Then the next morning we thought to haue gone away, but we could not be permitted that day, so we stayed there till two of the clocke the next morning, and then with a fresh gard of souldiers we departed toward Ierusalem. We had not ridde fiue English miles, but we were incountred with a great number of the Arabians, who stayed vs, and would not suffer vs to passe till they had somewhat, so it cost vs for all our gard aboue twentie shillings a man betwixt Ioppa and Ierusalem. These Arabians troubled vs oftentimes. Our Truchman that payed the money for vs was striken down, and had his head broken because be would not giue them as much as they asked: and they that should haue rescued both him and vs, stood sill and durst do nothing, which was to our cost.

Being come within sight of Ierusalem, the maner is to kneele downe, and giue God thankes, that it hath pleased him to bring vs to that holy place, where he himselfe had beene: and there we leaue our horses and go on foote to the towne, and being come to the gates, there they tooke our names, and our fathers names, and so we were permitted to go to our lodgings.

The gouernour of the house met vs a mile out of the towne, and very curteously bade vs all welcome, and brought vs to the monasterie. The gates of the citie are all couered with yron, the entrance into the house of the Christians is a very low and narrow doore, barred or plated with yron, and then come we into a very darke entry: the place is a monastery: there we lay, and dieted of free cost, we fared reasonable well, the bread and wine was excellent good, the chambers cleane, and all the meat well serued in, with cleane linnen.

We lay at the monasterie two days, Friday and Saturday, and then we went to Bethlem with two or three of the friers of the house with vs: in the way thither we saw many monuments, as:

The mountaine where the Angell tooke vp Abacuck by the haire, and brought him to Daniel in the Lions denne.

The fountaine of the prophet Ieremie.

The place where the wise men met that went to Bethlem to worship Christ, where is a fountaine of stone.

Being come to Bethlem we sawe the place where Christ was borne, which is now a chappell with two altars, whereupon they say masse: the place is built with gray marble, and hath bene beautifull, but now it is partly decayed.

Neere thereto is the sepulchre of the innocents slaine by Herod, the sepulchres of Paul, of Ierome, and of Eusebius.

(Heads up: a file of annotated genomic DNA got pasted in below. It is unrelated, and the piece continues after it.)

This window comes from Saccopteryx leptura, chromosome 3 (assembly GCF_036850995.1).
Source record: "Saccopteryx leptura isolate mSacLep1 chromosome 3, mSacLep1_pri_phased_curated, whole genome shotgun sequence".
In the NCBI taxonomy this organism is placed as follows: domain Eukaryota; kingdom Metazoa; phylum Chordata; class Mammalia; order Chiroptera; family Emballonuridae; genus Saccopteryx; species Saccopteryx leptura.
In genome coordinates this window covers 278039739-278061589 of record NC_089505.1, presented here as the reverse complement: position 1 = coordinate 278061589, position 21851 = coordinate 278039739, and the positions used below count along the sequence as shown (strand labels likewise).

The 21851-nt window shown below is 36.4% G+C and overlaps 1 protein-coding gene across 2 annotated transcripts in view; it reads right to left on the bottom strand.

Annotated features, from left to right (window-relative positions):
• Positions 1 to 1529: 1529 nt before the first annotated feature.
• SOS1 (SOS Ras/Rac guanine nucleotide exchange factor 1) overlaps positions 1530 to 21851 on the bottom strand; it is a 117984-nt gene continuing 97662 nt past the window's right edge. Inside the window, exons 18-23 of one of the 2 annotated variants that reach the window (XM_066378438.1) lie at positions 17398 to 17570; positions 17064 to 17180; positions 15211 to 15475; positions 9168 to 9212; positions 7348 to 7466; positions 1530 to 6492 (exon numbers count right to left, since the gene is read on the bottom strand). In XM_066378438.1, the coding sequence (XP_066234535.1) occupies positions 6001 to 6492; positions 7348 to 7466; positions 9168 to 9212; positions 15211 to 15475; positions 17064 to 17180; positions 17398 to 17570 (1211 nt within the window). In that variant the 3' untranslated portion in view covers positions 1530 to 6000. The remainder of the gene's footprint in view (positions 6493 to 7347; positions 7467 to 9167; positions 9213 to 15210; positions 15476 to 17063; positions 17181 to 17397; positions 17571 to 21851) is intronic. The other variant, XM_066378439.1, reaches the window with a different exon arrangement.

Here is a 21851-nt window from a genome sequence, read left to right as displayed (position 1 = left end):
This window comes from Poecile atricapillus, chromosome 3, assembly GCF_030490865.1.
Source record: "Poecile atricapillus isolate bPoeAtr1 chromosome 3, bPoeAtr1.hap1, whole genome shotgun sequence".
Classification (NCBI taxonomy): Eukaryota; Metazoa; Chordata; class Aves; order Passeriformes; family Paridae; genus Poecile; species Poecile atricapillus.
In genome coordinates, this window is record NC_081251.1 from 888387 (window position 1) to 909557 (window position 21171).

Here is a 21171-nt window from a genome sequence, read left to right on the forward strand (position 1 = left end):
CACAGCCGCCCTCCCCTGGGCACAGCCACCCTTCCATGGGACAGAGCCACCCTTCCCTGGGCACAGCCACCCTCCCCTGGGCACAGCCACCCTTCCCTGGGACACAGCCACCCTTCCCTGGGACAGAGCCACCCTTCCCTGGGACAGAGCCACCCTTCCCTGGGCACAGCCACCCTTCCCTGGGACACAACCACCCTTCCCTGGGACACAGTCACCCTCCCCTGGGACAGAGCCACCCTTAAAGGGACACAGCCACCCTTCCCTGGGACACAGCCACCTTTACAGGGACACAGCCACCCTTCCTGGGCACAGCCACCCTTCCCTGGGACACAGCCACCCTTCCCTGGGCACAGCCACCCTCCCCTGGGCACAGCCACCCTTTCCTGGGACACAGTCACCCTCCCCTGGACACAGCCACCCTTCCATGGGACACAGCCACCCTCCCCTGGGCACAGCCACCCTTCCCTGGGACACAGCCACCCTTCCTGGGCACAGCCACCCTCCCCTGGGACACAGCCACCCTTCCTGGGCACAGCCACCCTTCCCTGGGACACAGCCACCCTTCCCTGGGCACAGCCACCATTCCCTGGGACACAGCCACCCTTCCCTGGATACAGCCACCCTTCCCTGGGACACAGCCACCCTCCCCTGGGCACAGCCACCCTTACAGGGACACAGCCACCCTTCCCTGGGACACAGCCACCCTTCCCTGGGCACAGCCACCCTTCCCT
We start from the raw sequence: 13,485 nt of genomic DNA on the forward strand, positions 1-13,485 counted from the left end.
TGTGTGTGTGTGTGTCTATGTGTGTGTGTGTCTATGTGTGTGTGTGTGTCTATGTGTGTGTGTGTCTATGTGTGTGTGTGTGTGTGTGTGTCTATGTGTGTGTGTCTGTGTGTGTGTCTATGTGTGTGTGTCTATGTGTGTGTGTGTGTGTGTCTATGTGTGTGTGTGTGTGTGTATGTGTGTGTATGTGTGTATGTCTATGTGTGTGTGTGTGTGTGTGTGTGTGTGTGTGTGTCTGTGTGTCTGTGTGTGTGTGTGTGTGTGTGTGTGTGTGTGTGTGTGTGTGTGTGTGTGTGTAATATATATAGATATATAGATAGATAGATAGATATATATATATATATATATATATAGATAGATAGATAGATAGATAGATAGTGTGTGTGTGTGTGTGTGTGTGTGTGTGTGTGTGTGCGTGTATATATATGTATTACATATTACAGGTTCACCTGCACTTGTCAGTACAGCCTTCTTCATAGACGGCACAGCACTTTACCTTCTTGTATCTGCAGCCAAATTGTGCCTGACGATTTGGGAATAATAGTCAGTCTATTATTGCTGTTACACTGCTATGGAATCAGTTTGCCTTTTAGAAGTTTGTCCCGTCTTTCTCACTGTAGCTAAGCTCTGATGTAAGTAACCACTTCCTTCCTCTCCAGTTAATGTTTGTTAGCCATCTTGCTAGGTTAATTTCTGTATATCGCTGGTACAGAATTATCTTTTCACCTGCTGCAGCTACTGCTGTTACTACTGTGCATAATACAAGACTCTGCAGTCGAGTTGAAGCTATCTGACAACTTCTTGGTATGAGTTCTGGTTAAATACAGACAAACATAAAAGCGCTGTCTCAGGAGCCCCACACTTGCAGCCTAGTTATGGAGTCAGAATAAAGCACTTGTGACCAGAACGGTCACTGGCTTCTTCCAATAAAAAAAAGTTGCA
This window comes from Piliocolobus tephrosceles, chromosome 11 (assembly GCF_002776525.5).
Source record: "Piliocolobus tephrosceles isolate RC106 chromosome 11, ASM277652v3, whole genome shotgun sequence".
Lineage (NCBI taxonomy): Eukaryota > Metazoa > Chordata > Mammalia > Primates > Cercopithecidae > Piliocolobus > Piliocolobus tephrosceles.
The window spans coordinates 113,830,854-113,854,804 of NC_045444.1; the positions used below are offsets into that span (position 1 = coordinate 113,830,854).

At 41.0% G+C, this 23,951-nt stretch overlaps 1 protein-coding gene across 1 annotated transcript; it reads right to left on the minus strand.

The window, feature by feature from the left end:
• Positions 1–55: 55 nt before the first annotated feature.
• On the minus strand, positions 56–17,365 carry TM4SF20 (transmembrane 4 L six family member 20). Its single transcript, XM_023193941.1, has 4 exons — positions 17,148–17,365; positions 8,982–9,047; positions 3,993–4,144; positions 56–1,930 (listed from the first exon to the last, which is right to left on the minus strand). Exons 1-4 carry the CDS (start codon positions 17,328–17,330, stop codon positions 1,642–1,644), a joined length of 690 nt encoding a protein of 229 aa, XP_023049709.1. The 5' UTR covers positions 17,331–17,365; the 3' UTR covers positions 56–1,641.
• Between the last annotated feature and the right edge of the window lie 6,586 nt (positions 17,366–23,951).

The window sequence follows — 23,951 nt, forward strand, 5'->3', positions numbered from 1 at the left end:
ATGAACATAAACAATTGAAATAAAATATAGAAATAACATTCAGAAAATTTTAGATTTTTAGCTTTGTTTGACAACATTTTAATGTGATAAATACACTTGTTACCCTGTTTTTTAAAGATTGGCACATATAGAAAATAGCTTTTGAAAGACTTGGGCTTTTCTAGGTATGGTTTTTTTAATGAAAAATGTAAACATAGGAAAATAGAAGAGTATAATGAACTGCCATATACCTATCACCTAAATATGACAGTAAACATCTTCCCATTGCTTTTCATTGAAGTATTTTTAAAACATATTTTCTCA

Also a little from this monasterie is a place vnder the ground, where the virgine Mary abode with Christ when Herod sought him to destroy him.

We stayed at Bethlem that night, and the next day we went from thence to the mountaines of Iudea, which are about eight miles from Ierusalem, where are the ruines of an olde monasterie. In the mid way from the monasterie to Ierusalem is the place where Iohn Baptist was borne, being now an olde monasterie, and cattell kept in it. Also a mile from Ierusalem is a place called Inuentio sanctæ crucis, where the wood was found that made the crosse.

In the citie of Ierusalem we saw the hall where Pilate sate in iudgement when Christ was condemned, the staires whereof are at Rome, as they told vs. A litle from thence is the house where the virgin Mary was borne.

There is also the piscina or fishpoole where the sicke folkes were healed, which is by the wals of Ierusalem. But the poole is now dry.

The mount of Caluaria is a great church, and within the doore thereof, which is litle, and barred with yron, and fiue great holes in it to looke in, like the holes of taverne doores in London, they sit that are appointed to receiue our money with a carpet vnder them vpon a banke of stone, and their legges a crosse like tailors: hauing paid our money, we are permitted to go into the church: right against the church doore is the graue where Christ was buried, with a great long stone of white marble ouer it, and rayled about, the outside of the sepulchre is very foule, by meanes that euery man scrapes his name and marke vpon it, and is ill kept.

Within the sepulchre is a partition, and in the further part thereof is a place like an altar, where they say masse, and at the doore thereof is the stone whereupon the Angell sate when he sayde to Marie, He is risen, which stone was also rowled to the doore of the sepulchre.

The altar stone within the sepulchre is of white marble, the place able to confeine but foure persons, right ouer the sepulchre is a deuise or lanterne for light, and ouer that a great louer such as are in England in ancient houses. There is also the chappell of the sepulchre, and in the mids thereof is a canopie as it were of a bed, with a great sort of Estridge egges hanging at it, with tassels of silke and lampes.

Behinde the sepulchre is a litle chappell for the Chaldeans and Syrians.

Vpon the right hand comming into the church is the tombe of Baldwine king of France, and of his sonne: and in the same place the tombe of Melchisedech.

There is a chappell also in the same church erected to S. Helen, through which we go vp to the place where Christ was crucified: the stayres are fiftie steps high, there are two altars in it: before the high altar is the place where the crosse stood, the hole whereof is trimmed about with siluer, and the depth of it is halfe a mans arme deepe: the rent also of the mountaine is there to be seene in the creuis, wherein a man may put his arme.

Vpon the other side of the mount of Caluarie is the place where Abraham would haue sacrificed his sonne. Where also is a chapell, and the place paued with stones of diuers colours.